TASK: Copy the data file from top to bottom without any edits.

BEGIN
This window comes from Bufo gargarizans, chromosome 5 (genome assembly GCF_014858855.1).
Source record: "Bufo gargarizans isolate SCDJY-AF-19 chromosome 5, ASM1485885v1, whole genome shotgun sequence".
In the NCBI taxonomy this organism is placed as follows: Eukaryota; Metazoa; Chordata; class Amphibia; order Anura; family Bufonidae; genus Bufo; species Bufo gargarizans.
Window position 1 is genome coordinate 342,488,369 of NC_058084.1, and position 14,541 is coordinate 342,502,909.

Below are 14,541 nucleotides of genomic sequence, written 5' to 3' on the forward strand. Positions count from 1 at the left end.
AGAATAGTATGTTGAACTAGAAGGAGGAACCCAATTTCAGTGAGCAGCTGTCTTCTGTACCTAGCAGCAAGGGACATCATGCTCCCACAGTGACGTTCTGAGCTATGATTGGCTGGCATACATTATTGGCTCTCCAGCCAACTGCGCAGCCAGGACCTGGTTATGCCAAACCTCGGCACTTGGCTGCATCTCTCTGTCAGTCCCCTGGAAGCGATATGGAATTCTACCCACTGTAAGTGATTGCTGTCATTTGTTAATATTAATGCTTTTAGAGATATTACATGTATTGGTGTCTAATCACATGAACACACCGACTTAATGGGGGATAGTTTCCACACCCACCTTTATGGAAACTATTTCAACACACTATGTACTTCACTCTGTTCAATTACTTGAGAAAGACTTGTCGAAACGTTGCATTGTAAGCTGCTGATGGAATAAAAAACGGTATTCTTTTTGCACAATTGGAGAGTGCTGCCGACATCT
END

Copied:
This window comes from Bufo gargarizans, chromosome 5 (genome assembly GCF_014858855.1).
Source record: "Bufo gargarizans isolate SCDJY-AF-19 chromosome 5, ASM1485885v1, whole genome shotgun sequence".
In the NCBI taxonomy this organism is placed as follows: Eukaryota; Metazoa; Chordata; class Amphibia; order Anura; family Bufonidae; genus Bufo; species Bufo gargarizans.
Window position 1 is genome coordinate 342,488,369 of NC_058084.1, and position 14,541 is coordinate 342,502,909.

Below are 14,541 nucleotides of genomic sequence, written 5' to 3' on the forward strand. Positions count from 1 at the left end.
AGAATAGTATGTTGAACTAGAAGGAGGAACCCAATTTCAGTGAGCAGCTGTCTTCTGTACCTAGCAGCAAGGGACATCATGCTCCCACAGTGACGTTCTGAGCTATGATTGGCTGGCATACATTATTGGCTCTCCAGCCAACTGCGCAGCCAGGACCTGGTTATGCCAAACCTCGGCACTTGGCTGCATCTCTCTGTCAGTCCCCTGGAAGCGATATGGAATTCTACCCACTGTAAGTGATTGCTGTCATTTGTTAATATTAATGCTTTTAGAGATATTACATGTATTGGTGTCTAATCACATGAACACACCGACTTAATGGGGGATAGTTTCCACACCCACCTTTATGGAAACTATTTCAACACACTATGTACTTCACTCTGTTCAATTACTTGAGAAAGACTTGTCGAAACGTTGCATTGTAAGCTGCTGATGGAATAAAAAACGGTATTCTTTTTGCACAATTGGAGAGTGCTGCCGACATCT